A long-extinct sand tiger shark’s teeth provide new insights into global climate change and tectonic plate movements. The study is published in the journal Paleoceanography and Paleoclimatology.
Sharks have been inhabiting Earth’s oceans for over 400 million years, recording the planet’s history. A new study of isotopes in the teeth of one of them will help resolve a long-standing dispute over the depth and timing of the Drake Passage discovery. It is an intercontinental strait that connects the southern Atlantic and Pacific oceans. To the north of the strait is the southernmost point of the South American continent and the entire American continent – Diego Ramirez Island and Cape Horn, and on the opposite side – the South Shetland Islands. By the way, it is the Drake Passage that is one of the most stormy places on the planet.
Many explanations for climate change in the Eocene focus on the Southern Ocean, where tectonics and water circulation reduced heat transfer and reduced greenhouse gas emissions led to glaciation. To date, few studies have focused on marine vertebrates at high latitudes to reveal the paleoecological and paleoecological implications of this climate transition.
The body temperature of sharks is regulated by the water surrounding them, so there are limited species in the cold polar regions. There have been periods of time in the past (eg, the Eocene geological period, 56–33.9 million years ago) when the Earth was much warmer, and sharks were abundant in ocean waters worldwide. For example, fossilized shark teeth have been found in Eocene sediments in Antarctica. Scientists have analyzed their chemical composition. This gave them clues about how the climate changed in the Eocene. The study found that sand tiger sharks of all ages lived in the Drake Passage area. The water temperature recorded by their teeth remained constant over time, despite the apparent movement of continents and changes in ocean circulation.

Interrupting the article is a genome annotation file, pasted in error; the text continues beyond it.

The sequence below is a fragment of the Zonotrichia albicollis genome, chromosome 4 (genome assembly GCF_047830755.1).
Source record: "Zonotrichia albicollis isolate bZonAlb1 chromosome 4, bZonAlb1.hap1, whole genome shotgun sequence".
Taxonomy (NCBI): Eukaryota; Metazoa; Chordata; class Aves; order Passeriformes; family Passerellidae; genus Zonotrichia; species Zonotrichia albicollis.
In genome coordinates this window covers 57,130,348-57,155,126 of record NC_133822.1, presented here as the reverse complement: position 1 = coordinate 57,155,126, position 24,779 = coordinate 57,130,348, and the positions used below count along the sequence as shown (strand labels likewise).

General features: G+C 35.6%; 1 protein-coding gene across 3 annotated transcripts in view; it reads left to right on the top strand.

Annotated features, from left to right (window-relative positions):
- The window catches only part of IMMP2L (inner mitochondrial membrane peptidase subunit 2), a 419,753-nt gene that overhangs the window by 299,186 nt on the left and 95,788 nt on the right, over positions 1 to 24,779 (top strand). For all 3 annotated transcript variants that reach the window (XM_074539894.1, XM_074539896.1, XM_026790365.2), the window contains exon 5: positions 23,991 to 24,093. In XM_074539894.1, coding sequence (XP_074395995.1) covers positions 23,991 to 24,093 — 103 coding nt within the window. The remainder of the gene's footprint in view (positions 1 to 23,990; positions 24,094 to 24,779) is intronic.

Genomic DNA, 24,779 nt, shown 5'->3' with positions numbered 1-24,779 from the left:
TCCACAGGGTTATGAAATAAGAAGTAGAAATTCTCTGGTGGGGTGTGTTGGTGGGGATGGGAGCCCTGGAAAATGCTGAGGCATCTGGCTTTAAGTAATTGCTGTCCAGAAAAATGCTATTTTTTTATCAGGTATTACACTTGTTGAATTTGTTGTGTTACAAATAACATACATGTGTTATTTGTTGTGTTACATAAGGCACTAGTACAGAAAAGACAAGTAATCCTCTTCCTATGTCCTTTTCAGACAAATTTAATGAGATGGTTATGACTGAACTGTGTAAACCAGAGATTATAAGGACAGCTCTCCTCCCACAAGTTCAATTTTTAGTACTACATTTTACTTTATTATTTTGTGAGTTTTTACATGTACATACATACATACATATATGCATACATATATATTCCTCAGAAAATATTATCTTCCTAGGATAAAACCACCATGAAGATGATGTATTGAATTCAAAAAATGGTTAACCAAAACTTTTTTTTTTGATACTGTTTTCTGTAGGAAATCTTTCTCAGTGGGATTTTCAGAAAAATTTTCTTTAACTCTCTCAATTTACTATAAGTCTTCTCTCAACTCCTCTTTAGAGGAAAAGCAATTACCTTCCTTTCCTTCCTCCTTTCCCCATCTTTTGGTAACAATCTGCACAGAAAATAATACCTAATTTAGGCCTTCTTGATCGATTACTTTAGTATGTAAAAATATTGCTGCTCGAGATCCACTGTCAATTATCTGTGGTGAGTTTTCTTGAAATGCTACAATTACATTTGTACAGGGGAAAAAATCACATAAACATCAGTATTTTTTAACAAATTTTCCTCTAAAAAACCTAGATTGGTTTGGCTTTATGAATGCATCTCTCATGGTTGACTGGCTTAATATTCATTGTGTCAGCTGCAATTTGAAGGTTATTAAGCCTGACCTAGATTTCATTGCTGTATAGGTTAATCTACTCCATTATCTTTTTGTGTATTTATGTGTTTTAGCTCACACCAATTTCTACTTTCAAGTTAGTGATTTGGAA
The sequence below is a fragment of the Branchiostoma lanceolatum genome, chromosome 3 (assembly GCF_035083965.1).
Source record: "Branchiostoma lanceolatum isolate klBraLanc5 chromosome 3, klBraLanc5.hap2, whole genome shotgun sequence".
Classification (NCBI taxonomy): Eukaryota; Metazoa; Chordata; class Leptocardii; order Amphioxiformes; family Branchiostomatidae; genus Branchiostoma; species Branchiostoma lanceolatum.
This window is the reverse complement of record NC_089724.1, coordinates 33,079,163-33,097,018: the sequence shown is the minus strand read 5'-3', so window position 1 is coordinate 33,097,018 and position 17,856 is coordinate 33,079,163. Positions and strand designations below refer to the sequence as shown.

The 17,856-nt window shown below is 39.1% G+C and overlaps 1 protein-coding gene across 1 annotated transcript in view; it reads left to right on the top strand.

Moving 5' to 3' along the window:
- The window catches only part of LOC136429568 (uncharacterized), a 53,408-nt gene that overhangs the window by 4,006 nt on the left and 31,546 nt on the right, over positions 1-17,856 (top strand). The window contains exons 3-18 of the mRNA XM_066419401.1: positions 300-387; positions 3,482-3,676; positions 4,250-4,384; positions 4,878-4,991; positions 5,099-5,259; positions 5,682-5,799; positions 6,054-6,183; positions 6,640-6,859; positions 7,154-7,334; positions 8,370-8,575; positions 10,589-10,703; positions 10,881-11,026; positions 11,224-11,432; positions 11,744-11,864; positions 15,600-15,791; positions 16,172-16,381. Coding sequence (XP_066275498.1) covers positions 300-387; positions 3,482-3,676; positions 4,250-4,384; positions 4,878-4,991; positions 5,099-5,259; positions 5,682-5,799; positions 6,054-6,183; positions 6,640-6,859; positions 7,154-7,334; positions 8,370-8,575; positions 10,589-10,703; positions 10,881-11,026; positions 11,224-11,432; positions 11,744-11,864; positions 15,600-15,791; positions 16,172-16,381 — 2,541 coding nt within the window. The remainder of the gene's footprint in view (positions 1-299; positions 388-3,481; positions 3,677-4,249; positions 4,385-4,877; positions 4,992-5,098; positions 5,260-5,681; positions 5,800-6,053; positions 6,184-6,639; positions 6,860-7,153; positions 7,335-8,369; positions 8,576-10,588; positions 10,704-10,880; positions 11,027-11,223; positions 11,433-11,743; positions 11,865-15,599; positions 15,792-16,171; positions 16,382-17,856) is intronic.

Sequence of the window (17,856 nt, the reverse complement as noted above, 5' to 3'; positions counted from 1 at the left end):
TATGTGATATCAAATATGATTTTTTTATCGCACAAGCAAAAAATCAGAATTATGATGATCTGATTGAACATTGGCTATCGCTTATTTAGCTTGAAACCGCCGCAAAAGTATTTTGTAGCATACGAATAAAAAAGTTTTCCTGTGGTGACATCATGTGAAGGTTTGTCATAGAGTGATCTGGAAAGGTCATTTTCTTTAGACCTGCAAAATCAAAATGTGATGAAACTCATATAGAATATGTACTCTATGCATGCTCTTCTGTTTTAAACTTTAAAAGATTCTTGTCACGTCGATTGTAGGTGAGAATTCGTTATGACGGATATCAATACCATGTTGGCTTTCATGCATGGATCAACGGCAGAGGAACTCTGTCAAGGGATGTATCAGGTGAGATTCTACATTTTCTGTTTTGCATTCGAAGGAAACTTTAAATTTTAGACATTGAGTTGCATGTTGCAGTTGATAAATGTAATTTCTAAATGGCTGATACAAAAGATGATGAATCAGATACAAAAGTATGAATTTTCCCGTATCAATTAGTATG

It is believed that the opening of this strait 1000 km wide and 3 km deep led to the fact that the Earth’s climate changed from a greenhouse to a glacial one. However, data analyzed by female paleoecologist Sora Kim of the University of California and her colleagues show otherwise.
“By analyzing isotopes in shark teeth, we can track the transport of water between ocean basins and see when a passage has opened. However, we see no evidence of climate change at the time. This will force people to reconsider their hypotheses,” explains Kim.
Scientists colleagues used shark teeth collected around Seymour Island near Antarctica for isotope analysis. Isotopes are found in the environment and, together with food, enter various organisms and accumulate in their bones and teeth (while forming). The amount of these isotopes (and their percentage) depends primarily on the area’s geological features.
The results of this work combine shark paleontological studies, geochemical analysis for environmental reconstruction, and new global climate models to figure out the depth and timing of the Drake Passage discovery. Shark teeth contain a lot of data. The scientists conclude their potential should be seen as part of geological reconstructions by other researchers to study the ancient climate.